Dodd bows out

Apolitical obituary for Sen. Christopher J. Dodd (D-Conn.), who has announced that he won’t seek a sixth term, would have to note that for a man who was so often right about political issues, it’s remarkable that he could be so frequently wrong about his personal finances.

Dodd, 65, is one of several prominent Democratic politicians who have recently opted to retire, including Sen. Byron L. Dorgan of North Dakota and Colorado Gov. Bill Ritter Jr. Most of those bowing out are centrists in traditionally conservative states where voter anger over healthcare reform and the federal stimulus program have produced a backlash against Democrats. That partly applies to Dodd, who as chairman of the Senate Banking Committee and a leader in healthcare negotiations was a key player in both initiatives. Yet what really seems to have attracted voters’ ire in liberal Connecticut is Dodd’s poor judgment, and possible breaches of ethics, on financial matters.

The biggest controversy -- though the one that concerns us the least -- involves a provision that he inserted into the stimulus bill last year capping the compensation of executives at companies receiving taxpayer money. At the behest of Obama administration officials, Dodd modified his amendment to exclude bonuses from contracts that were signed before passage of the legislation. That allowed financial services company American International Group to dole out $165 million in bonuses to executives in a division that had played a central role in the banking system’s collapse. Dodd became a focus for national outrage as a result, yet if he hadn’t modified the amendment, the bill probably would have been unconstitutional.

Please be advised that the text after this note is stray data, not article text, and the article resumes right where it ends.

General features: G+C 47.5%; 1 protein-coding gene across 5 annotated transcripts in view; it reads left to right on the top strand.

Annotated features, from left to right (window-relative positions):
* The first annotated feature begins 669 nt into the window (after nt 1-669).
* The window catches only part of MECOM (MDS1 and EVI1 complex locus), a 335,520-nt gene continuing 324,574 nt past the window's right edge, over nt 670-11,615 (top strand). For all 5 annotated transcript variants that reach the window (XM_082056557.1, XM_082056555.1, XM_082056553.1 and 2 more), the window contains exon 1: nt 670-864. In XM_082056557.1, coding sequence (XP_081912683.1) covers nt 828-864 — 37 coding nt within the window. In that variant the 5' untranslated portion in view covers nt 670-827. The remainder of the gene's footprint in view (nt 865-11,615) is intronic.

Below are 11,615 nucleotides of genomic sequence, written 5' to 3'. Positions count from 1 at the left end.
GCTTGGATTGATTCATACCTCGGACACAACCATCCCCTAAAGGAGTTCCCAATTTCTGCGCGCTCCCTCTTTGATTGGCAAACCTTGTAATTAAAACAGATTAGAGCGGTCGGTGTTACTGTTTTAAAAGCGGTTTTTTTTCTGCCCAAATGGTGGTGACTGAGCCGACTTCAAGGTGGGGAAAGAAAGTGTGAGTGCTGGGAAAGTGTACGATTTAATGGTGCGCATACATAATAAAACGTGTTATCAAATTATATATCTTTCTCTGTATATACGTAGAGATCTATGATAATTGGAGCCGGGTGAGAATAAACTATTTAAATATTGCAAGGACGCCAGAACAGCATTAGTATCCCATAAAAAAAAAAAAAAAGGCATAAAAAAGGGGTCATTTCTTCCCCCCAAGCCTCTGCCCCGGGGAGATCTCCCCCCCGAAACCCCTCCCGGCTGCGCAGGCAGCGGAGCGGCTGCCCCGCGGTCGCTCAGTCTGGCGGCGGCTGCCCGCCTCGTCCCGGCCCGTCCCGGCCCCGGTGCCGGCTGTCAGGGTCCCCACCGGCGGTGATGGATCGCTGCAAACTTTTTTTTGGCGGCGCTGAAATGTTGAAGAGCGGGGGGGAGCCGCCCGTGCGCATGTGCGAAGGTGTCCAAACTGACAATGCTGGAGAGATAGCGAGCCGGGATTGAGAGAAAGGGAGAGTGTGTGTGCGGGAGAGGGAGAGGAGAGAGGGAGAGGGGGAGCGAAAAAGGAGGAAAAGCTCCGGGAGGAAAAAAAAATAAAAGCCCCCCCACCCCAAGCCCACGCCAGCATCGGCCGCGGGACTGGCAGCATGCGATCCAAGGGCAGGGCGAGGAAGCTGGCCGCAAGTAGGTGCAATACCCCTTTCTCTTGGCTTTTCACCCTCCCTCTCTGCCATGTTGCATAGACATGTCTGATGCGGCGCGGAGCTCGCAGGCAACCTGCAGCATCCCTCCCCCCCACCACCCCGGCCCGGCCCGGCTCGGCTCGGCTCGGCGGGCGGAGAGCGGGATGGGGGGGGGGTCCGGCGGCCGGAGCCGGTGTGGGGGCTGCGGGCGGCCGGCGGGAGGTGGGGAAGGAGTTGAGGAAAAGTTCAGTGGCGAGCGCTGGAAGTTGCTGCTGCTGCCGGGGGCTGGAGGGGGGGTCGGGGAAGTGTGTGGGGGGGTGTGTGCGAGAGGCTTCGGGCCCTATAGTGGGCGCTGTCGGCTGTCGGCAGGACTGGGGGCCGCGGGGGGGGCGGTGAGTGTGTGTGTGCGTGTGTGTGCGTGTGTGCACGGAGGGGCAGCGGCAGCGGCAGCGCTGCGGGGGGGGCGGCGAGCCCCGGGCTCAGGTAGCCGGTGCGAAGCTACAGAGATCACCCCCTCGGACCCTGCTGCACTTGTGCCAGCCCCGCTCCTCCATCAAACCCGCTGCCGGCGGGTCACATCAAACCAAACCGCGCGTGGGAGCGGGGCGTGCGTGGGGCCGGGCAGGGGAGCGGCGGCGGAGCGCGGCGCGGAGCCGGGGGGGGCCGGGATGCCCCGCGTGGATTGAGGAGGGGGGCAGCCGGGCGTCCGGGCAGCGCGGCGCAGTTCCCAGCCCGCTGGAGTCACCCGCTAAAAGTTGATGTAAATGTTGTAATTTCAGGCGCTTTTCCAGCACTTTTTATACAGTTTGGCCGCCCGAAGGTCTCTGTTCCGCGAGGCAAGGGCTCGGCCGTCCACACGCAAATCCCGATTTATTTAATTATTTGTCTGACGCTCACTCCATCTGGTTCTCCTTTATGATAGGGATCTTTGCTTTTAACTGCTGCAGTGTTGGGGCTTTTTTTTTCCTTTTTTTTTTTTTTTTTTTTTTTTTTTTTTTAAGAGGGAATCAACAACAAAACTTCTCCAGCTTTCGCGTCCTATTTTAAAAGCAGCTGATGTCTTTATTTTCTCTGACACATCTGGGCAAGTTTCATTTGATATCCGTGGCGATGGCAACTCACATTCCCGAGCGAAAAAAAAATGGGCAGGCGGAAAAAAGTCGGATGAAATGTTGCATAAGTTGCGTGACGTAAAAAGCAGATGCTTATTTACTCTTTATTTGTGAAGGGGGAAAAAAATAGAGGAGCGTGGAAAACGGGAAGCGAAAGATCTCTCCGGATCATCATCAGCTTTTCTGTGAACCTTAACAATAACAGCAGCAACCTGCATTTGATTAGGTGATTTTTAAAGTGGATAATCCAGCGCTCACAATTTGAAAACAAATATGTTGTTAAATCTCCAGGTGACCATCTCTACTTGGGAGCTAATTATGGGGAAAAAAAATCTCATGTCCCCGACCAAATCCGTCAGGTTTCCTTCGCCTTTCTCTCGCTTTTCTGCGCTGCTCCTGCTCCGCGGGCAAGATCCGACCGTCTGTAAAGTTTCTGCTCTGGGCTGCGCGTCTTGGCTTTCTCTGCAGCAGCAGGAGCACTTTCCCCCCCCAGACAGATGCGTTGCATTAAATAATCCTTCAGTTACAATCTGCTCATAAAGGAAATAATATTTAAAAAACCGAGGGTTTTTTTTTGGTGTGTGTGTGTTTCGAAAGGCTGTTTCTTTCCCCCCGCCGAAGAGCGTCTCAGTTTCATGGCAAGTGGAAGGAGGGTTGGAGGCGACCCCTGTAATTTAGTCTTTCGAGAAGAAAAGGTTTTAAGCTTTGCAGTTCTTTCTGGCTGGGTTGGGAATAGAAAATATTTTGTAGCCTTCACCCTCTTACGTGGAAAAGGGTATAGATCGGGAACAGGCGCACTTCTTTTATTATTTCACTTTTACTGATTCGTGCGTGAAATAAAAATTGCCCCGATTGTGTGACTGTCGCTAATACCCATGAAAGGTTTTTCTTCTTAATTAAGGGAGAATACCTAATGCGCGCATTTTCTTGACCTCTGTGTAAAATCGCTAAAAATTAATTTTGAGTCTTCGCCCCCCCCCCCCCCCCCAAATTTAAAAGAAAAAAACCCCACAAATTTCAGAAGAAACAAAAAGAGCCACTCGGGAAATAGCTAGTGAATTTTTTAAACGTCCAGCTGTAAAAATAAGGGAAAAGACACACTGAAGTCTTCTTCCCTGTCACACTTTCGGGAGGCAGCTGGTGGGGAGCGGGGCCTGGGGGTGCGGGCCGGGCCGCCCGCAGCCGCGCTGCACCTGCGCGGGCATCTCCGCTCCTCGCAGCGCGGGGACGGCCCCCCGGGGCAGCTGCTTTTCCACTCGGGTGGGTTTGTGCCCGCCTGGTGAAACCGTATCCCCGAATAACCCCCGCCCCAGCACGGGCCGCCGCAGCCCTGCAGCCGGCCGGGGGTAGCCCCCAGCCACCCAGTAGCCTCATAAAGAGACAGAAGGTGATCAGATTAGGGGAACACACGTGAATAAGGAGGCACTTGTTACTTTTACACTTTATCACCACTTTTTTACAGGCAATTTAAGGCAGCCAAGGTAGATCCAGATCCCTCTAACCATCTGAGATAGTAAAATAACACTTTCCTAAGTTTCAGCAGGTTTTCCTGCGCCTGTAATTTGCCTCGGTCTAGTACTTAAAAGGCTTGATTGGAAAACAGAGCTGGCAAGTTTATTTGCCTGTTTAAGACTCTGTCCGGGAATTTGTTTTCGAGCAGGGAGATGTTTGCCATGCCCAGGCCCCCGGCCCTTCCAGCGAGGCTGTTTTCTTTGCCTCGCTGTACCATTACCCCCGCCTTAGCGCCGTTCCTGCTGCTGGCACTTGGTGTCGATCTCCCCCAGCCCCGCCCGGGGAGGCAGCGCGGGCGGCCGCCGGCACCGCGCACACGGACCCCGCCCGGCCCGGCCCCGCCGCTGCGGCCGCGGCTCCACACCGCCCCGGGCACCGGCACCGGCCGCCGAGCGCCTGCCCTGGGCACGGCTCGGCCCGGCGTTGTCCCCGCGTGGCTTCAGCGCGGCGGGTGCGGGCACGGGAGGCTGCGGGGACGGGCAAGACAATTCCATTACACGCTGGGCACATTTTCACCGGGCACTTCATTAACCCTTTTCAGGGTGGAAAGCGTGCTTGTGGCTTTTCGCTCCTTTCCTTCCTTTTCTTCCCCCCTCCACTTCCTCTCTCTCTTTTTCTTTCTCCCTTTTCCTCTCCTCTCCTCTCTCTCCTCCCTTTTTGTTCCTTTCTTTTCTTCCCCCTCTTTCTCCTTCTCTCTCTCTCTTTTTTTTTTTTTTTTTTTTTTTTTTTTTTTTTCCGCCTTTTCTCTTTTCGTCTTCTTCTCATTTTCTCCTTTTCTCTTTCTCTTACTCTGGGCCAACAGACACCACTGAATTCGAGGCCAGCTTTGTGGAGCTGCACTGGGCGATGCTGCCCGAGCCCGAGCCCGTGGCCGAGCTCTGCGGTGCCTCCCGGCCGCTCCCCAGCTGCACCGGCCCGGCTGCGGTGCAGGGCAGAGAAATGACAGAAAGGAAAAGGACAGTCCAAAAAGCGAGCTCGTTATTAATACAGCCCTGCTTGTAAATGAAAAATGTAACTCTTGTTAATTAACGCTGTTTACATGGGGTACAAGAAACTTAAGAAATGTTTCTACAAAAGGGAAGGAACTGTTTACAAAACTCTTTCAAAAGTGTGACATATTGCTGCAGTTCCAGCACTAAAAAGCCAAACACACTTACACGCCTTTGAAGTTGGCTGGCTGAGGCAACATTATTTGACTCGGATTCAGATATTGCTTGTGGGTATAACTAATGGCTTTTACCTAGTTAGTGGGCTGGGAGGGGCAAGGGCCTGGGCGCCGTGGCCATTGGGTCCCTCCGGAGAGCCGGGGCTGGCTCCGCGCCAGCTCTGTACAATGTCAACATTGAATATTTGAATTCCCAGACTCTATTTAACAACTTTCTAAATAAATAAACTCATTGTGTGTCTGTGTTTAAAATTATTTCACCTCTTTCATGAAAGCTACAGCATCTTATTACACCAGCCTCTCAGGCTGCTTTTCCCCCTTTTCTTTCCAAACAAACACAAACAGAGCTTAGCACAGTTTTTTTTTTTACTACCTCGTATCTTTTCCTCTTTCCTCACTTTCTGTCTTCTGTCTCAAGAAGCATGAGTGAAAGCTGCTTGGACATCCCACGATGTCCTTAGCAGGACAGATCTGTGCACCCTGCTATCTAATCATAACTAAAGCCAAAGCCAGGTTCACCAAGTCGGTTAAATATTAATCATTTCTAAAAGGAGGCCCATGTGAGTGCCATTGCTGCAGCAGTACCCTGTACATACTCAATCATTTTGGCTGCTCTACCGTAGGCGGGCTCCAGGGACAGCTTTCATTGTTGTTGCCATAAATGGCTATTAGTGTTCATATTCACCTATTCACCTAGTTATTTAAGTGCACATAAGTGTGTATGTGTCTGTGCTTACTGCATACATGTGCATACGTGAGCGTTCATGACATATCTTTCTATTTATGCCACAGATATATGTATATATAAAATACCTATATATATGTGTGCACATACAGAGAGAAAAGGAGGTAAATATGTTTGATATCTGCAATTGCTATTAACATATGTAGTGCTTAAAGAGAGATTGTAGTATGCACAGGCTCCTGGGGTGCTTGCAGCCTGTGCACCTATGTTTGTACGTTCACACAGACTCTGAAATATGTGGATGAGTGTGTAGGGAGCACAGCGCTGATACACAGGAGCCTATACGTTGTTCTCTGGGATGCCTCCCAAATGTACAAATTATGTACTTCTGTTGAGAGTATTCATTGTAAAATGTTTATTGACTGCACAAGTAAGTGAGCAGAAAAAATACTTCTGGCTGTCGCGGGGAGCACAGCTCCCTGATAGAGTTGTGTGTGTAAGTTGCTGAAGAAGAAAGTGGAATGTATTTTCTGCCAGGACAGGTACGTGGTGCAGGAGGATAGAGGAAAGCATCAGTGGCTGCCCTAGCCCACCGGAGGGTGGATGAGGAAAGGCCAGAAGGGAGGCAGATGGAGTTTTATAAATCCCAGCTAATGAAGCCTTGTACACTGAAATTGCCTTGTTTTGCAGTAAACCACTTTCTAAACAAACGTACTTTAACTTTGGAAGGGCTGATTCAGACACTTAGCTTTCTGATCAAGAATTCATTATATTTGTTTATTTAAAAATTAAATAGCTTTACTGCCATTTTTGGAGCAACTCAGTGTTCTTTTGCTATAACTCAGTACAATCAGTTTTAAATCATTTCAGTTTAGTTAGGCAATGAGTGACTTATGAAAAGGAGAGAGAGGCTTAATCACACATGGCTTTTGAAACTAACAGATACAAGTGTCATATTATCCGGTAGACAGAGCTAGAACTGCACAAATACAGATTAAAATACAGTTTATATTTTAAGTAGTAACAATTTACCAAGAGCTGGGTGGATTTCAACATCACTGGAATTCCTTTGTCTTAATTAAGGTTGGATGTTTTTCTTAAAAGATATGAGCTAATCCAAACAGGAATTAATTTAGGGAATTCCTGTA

Far more troubling was Dodd’s relationship with mortgage lender Countrywide Financial, which appears to have given him a sweetheart deal on a pair of loans under a VIP program called “Friends of Angelo,” named for former Countrywide CEO Angelo Mozilo. Though Dodd was cleared of wrongdoing by the Senate Ethics Committee, he should have known better than to accept special terms from a company whose regulation he oversaw. And then there was Dodd’s cottage in Ireland. After buying a third of a 10-acre island property in partnership with businessman William Kessinger in 1994, he bought out Kessinger’s share in 2002 for a fraction of its worth, then underreported the value of the cottage on Senate disclosure forms. This failure to properly account for what looks very much like a gift from a wealthy acquaintance is similar to the shenanigans that ended the political career of Republican Sen. Ted Stevens of Alaska.


We’re going to miss Dodd’s sensible approach to social and environmental issues. But we’re not going to miss the financial chicanery.